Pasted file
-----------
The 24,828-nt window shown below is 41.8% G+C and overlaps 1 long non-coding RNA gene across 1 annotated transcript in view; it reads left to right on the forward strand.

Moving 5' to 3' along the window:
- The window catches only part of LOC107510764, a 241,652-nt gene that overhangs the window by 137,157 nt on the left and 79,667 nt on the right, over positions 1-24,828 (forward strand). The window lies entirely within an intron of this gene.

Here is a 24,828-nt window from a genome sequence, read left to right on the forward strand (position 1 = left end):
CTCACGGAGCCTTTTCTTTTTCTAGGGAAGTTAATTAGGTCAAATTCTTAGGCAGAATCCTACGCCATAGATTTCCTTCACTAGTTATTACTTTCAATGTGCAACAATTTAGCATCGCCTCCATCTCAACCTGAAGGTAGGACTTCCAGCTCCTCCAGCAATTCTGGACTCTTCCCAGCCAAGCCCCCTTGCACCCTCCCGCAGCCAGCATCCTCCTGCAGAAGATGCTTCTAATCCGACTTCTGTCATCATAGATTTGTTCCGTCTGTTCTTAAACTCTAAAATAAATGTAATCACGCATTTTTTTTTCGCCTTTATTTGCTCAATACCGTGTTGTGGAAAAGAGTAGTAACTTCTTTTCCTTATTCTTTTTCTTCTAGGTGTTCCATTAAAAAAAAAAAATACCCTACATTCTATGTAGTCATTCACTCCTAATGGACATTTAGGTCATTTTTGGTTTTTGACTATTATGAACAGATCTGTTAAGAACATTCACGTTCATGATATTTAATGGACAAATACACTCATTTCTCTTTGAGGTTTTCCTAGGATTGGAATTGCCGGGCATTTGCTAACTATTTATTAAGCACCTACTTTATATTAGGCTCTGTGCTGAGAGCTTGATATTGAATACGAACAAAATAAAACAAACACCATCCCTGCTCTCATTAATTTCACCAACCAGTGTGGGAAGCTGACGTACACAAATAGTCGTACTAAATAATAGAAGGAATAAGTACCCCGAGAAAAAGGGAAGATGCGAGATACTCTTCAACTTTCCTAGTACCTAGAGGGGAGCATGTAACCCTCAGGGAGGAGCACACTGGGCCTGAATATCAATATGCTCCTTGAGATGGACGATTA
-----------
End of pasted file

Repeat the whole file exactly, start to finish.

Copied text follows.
The 24,828-nt window shown below is 41.8% G+C and overlaps 1 long non-coding RNA gene across 1 annotated transcript in view; it reads left to right on the forward strand.

Moving 5' to 3' along the window:
- The window catches only part of LOC107510764, a 241,652-nt gene that overhangs the window by 137,157 nt on the left and 79,667 nt on the right, over positions 1-24,828 (forward strand). The window lies entirely within an intron of this gene.

Here is a 24,828-nt window from a genome sequence, read left to right on the forward strand (position 1 = left end):
CTCACGGAGCCTTTTCTTTTTCTAGGGAAGTTAATTAGGTCAAATTCTTAGGCAGAATCCTACGCCATAGATTTCCTTCACTAGTTATTACTTTCAATGTGCAACAATTTAGCATCGCCTCCATCTCAACCTGAAGGTAGGACTTCCAGCTCCTCCAGCAATTCTGGACTCTTCCCAGCCAAGCCCCCTTGCACCCTCCCGCAGCCAGCATCCTCCTGCAGAAGATGCTTCTAATCCGACTTCTGTCATCATAGATTTGTTCCGTCTGTTCTTAAACTCTAAAATAAATGTAATCACGCATTTTTTTTTCGCCTTTATTTGCTCAATACCGTGTTGTGGAAAAGAGTAGTAACTTCTTTTCCTTATTCTTTTTCTTCTAGGTGTTCCATTAAAAAAAAAAAATACCCTACATTCTATGTAGTCATTCACTCCTAATGGACATTTAGGTCATTTTTGGTTTTTGACTATTATGAACAGATCTGTTAAGAACATTCACGTTCATGATATTTAATGGACAAATACACTCATTTCTCTTTGAGGTTTTCCTAGGATTGGAATTGCCGGGCATTTGCTAACTATTTATTAAGCACCTACTTTATATTAGGCTCTGTGCTGAGAGCTTGATATTGAATACGAACAAAATAAAACAAACACCATCCCTGCTCTCATTAATTTCACCAACCAGTGTGGGAAGCTGACGTACACAAATAGTCGTACTAAATAATAGAAGGAATAAGTACCCCGAGAAAAAGGGAAGATGCGAGATACTCTTCAACTTTCCTAGTACCTAGAGGGGAGCATGTAACCCTCAGGGAGGAGCACACTGGGCCTGAATATCAATATGCTCCTTGAGATGGACGATTA